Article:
Thursday, September 16, 2021

Movies From My Childhood: The Sound of Music (1965)

'The hills are alive with the sound of music.'
Where do I even start with one of the most iconic musicals in all of cinema? Certainly among the most popular too? The Sound of Music directed by Robert Wise based on the Broadway musical of the same name with music and lyrics by Richard Rogers and Oscar Hammerstein II. The movie version stars Julie Andrews and Christopher Plummer. It's the story of a young Austrian woman who leaves the convent to become the governess to the children of a retired naval officer. I was about ten years old when I first saw The Sound of Music and I can't remember a time when I was awed by a movie as much as I was this one, it also gave me a sense of what kind of person I want in my life. What I enjoyed the most about this movie is how it isn't just another love story, it's about a young woman who is in search of her place in the world and finding love along the way despite the looming possibility of global conflict and it's effects. In this post I will go in depth with not just with Maria's story but also Captain von Trapp's role as an icon of good masculinity, their romance and the overall place of the movie in cinema history.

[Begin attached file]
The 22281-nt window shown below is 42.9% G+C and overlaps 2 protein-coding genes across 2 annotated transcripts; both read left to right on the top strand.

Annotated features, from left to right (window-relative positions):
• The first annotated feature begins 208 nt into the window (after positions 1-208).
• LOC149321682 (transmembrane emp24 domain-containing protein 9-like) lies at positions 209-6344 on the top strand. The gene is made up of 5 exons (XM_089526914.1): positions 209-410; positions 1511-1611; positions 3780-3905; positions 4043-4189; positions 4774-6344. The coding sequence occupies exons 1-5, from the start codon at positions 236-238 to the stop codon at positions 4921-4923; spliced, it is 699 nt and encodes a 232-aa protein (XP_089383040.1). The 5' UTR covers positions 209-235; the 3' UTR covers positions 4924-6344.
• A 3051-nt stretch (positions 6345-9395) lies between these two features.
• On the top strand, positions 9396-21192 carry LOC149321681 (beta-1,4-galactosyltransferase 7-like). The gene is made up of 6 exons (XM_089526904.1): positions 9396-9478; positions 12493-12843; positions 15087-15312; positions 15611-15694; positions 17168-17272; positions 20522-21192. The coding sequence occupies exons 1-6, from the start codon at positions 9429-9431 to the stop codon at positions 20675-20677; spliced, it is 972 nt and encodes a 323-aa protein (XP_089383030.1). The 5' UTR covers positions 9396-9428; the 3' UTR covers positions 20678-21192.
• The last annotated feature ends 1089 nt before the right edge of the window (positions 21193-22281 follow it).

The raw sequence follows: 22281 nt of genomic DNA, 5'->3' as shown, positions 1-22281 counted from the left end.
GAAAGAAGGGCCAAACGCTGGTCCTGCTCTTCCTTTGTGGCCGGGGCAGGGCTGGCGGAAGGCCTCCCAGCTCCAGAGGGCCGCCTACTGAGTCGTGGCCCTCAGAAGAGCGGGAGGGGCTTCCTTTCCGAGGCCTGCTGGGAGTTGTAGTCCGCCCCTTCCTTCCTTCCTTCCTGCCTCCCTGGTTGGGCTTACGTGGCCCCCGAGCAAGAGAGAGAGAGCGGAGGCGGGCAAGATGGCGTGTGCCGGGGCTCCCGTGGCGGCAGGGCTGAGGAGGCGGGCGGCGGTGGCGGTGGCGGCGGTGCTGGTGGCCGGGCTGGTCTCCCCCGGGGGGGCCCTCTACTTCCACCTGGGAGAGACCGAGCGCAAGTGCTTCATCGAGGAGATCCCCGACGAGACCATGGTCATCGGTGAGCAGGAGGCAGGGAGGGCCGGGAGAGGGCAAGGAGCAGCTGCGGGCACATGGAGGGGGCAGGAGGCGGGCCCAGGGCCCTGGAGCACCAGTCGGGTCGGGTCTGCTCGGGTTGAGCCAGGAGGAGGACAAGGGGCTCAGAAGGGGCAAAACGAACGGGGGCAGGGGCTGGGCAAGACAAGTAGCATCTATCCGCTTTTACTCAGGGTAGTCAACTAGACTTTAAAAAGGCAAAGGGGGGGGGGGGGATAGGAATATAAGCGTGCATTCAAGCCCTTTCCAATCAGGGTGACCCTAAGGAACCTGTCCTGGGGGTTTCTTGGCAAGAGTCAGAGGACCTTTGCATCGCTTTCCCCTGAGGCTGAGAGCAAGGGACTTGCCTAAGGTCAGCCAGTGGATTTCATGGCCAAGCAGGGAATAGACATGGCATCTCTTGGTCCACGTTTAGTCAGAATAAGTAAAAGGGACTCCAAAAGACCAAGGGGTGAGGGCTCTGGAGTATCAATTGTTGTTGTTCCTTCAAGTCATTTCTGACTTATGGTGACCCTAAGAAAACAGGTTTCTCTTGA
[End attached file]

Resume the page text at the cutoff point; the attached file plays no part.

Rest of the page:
Tuesday, September 14, 2021

Movies From My Childhood: Jumanji (1995)

As I got older I've become more nostalgic for the movies from my own childhood and so I decided to start a new series of posts that reviews movies from that time in my life and for my first entry I've chosen Jumanji starring the late Robin Williams, Kirsten Dunst, Bonnie Hunt and Jonathan Hyde. When two kids find and play a magical board game, they release a man trapped in it for decades - and a host of dangers that can only be stopped by finishing the game. I grew up with HBO on our TV set and it was one of the channels I spent most of my time on and I look back on it every now and then. Jumanji is among my favorites growing up and while I've seen it countless times over the years, there's still something special about it. Could it be the CGI of the time or is it because the story has a lot to offer? Having seen it again recently I noticed things that I never did before.